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International Conference “Frontiers in Digital African Research”

05.02.2020

The conference “Frontiers in Digital African Research” held at the Iwalewahaus from 30th January to 1st February 2020 brought together international researchers and specialists from various disciplines involved in the digital transformation of research data processes, be it the constant development of knowledge databases or repositories, modelling theory and practices or legal and ethical considerations revolving around digitalization projects.

By Anja Dreiser, Data Curator, Digital Solutions, Africa Multiple Cluster of Excellence

Intended as a venue for the exchange of ideas and best practice examples of digital research data processing, the conference dealt with the digital transformation in research in four thematic panels: “Big Data/Smart Data”, “Semantic Web Technologies”, “Legal and Ethical Issues” and “Digital Archives and Repositories in Africa and African Studies”. The opening keynote speech by Professor Ope-Davies [Opeibi] addressed the impact of the exponential growth in the use of ICT technologies across the African continent for the digitalization of academia in Africa and African studies. Technologies are an opportunity for handling issues and social problems, offering great possibilities when it comes to the translational and collaborative research impact, the collection of evidence and stronger data.

Big Data versus Smart Data

While ten years ago all research data was small data, Professor Ouma showed in his analysis of knowledge production procedures in the academic field that the Big Data epistemology has already entered the scientific field when looking at the five big publishing houses and the many digital services they offer for academia. Research data becoming proprietary capital in this corporate world finds however counter developments in green open access initiatives and data blogs. Another attractive alternative can be academic data archives, where heterogeneous small data will at some point scale up to big data. Therein lies great potential for digitally accompanied research. Focusing on the potential of societal change through ICT technologies, Dr. Ya’u gave an in-depth insight into the reasons for the gender digital divide in Nigeria and showed ways to overcome it and build up a gender digital inclusion agenda. A change of mindset towards the use of digital tools in academia, especially in Anthropology focusing on Africa, were advocated by Professor de Bruijn. As a digital immigrant herself and as an African Studies researcher, she pointed out the potential in horizontal knowledge production, co-creation, co-learning and transparency provided by digital humanities understood as a toolkit of possibilities. From her own ongoing digital humanities projects together with external partners and teaching experience in using these possibilities, she is convinced that a multi-vocal knowledge production process between different groups and geographies will strengthen the de-hierarchization of knowledge production until now dominated by the industrialized West.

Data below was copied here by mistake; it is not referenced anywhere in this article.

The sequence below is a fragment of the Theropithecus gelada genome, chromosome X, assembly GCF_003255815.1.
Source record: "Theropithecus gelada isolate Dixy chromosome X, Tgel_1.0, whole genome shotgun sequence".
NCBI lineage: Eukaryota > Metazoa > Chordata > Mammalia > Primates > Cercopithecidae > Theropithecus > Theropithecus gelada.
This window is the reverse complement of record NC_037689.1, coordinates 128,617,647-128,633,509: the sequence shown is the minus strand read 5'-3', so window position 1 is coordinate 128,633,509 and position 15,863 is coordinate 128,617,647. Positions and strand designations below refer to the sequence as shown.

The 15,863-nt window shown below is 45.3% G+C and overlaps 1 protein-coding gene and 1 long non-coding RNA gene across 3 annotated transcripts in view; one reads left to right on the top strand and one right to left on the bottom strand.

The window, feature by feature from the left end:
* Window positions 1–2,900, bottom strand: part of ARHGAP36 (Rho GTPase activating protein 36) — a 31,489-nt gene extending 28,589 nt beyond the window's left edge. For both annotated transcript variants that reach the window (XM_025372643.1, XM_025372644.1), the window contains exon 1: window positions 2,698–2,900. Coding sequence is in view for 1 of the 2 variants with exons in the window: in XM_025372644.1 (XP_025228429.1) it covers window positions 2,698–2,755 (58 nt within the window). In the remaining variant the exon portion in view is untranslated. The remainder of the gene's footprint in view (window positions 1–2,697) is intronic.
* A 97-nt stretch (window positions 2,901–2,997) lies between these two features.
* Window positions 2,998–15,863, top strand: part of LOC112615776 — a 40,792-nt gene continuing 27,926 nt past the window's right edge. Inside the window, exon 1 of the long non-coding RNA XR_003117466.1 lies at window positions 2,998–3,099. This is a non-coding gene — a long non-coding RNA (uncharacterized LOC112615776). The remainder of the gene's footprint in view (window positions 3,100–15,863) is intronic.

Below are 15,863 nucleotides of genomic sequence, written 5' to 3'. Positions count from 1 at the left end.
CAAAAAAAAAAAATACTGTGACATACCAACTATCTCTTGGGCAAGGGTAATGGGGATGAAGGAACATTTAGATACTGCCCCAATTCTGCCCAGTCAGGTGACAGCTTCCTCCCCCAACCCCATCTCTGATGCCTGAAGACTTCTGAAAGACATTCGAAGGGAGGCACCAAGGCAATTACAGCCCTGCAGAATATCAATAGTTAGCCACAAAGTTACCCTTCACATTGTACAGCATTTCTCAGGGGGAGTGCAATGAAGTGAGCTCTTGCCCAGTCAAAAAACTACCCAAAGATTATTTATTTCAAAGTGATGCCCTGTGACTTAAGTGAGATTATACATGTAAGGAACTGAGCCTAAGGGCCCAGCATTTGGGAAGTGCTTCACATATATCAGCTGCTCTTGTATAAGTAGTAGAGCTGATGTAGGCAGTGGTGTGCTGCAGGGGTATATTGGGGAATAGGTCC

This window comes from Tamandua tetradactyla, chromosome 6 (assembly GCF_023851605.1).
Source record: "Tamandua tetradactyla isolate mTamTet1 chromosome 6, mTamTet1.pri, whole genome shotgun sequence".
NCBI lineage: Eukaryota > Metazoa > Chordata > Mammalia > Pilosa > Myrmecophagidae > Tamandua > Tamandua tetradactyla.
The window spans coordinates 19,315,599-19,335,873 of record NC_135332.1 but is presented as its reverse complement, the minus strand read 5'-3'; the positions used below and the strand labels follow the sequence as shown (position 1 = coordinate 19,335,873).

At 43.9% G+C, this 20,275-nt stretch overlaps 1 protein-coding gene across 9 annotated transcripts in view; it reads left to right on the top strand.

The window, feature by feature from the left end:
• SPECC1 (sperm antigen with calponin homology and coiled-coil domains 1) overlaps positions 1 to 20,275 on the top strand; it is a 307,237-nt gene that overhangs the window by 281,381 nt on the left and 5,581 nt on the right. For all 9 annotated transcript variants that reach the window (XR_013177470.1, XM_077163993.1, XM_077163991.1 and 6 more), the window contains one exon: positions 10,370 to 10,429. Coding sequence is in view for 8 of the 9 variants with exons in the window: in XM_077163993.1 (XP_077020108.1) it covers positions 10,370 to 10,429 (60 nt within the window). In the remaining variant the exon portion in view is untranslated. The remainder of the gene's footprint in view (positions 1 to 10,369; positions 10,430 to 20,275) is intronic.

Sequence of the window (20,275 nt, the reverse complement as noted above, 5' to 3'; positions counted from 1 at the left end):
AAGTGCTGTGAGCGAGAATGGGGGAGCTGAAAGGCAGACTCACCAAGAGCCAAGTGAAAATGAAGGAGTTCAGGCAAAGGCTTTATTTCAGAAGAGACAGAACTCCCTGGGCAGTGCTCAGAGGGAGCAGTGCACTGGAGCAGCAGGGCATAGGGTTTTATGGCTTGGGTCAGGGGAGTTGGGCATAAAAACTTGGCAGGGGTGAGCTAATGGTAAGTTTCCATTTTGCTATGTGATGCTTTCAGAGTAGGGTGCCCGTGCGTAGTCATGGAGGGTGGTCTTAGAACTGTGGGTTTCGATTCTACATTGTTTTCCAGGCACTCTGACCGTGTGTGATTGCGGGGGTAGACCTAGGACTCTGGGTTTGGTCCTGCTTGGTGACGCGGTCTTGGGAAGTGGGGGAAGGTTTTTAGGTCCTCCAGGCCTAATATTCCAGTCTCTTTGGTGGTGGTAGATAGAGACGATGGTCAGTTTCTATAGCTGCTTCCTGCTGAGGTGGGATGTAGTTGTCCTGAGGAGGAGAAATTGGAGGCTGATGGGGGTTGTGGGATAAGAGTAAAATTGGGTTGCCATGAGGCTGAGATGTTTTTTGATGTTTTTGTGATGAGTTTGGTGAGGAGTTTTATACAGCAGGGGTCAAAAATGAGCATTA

Legal and Ethical Requirements in Research Data Management

No one can seriously talk about digital research data management without taking legal restrictions and ethical considerations into account. After an overview of the state of the art in privacy law regulations on the African continent, mostly drafted after the EU-GDPR Rights but often not finally adopted yet, Professor Makulilo pointed out that the main challenges lie in the varying perceptions of privacy and awareness of the matter in Africa. This is also due to a lack of experts concentrating on the issue, especially in an academic context. Oliver Watteler from the GESIS Institute then gave an insight into the complex issue of the GDPR, also in relation to the question of data collection and data processing in and outside the EU, which is of high relevance for African Studies scholars based in the EU. To overcome potential challenges, he recommended the planning of data protection in data policies or to take stock of existing infrastructures. Michael Kwet subsequently gave an entirely different view, talking about the “techlash” and the issue of digital colonialism where decentralisation, education and global equality are an imperative. Markus Coester from the University of Bayreuth finally addressed copyright and IPR issues, particularly in relation to research on African music, criticizing the large amount of unsolved and only insufficiently addressed issues.

Semantic Web Technologies